ALS implementers from Zamboanga del Norte and Zamboanga City gathered in online spaces for a three-part mentoring and coaching session under the Power for Youth Project.

After the UPSKILL Training done on September, Ateneo de Zamboanga University’s SUGPAT Program conducted mentoring sessions as a follow-on intervention to provide assistance to ALS implementers on tracking teachers’ performance, and developing differentiated instruction for ALS learners. The implementers also underwent a session on mental health and psychological first aid.

Tracking teachers’ performance

To establish a systematic and continuous gathering, processing, interpreting, analyzing and storing data for management decision towards continuous improvement of the delivery of education services, the first mentoring session on tracking teachers’ performance was held.

On November 6, Dr. Anita Tagadiad facilitated the coaching sessions to ALS Focal Persons, District ALS Coordinators, Education Program Specialists for ALS, and selected mobile teachers.

“As head of a school or cluster, one has to continuously improve its service to meet the challenging demand of learners, teachers, and stakeholders,” Dr. Tagadiad said.

Differentiated Instruction for ALS

On November 16 and 19, the second mentoring session focusing on Differentiated Instruction for ALS was held.

The session aims to share ideas on how differentiated instruction can be applied in ALS multi-grade classes, and modify or design differentiated activities to meet individual needs of learner’s interest, academic needs, learning preferences, or intellectual dominance.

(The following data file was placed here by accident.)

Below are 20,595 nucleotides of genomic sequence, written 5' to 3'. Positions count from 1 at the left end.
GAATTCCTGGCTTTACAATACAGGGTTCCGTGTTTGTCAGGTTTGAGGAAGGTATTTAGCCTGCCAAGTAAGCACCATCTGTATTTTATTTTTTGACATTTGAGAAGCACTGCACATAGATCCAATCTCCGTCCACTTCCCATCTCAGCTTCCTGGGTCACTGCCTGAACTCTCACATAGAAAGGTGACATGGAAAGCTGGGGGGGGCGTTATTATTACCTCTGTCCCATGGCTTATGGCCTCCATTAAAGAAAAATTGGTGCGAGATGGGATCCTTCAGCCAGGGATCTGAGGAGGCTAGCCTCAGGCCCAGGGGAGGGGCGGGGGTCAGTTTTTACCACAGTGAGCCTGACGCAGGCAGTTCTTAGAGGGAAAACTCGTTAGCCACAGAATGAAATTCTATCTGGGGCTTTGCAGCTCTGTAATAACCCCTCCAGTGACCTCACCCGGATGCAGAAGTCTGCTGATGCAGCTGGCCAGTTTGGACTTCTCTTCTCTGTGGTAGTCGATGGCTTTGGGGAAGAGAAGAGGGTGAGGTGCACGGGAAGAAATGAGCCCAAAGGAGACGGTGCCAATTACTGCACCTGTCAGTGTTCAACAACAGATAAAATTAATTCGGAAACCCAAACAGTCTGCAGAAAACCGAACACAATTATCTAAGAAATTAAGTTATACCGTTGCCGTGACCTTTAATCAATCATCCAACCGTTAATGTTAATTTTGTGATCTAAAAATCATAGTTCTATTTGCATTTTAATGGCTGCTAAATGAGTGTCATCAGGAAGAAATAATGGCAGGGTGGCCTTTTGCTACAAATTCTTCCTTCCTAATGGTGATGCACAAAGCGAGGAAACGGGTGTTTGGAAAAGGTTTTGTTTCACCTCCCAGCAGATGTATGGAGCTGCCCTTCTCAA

Dr. Anita Tagadiad presented different strategies and teaching models, and how to manage students’ performance in a differentiated classroom.

Mental health and psychological first aid

To wrap up the mentoring sessions for ALS implementers, SUGPAT, in partnership with AdZU Guidance and Counseling team, conducted “#KAYA ng ALS: A Session on Mental Health and Psychological First Aid.”

This session aims to educate ALS teachers on mental health so that they can identify if a mental health concern is occurring from the learners, exhibit the value of compassion and willingness to help learners undergoing mental health concerns, and practice mindfulness activities so they will know where they are at present in terms of their thoughts, feelings and behavior.

AdZU College Guidance and Counseling Office Director Sheila Tiong facilitated the one-day session on mental health and PFA.

Among the mental health principles Tiong shared with the ALS implementers were the action principles in PFA: look, listen, and link. Look for the symptoms and how they manifest in the classroom in the new setup for learning; listen more deeply and non-judgmentally during classes especially during one-on-one conversations; and link students to appropriate support, connecting them to concerned units where the learners’ needs can be addressed.

The AdZU Guidance and Counseling team added a fourth principle, self-care. “More than anything else, take good care of yourself. We cannot give what we do not have. You [ALS implementers] are important because you are our front liners to our students,” Tiong said.

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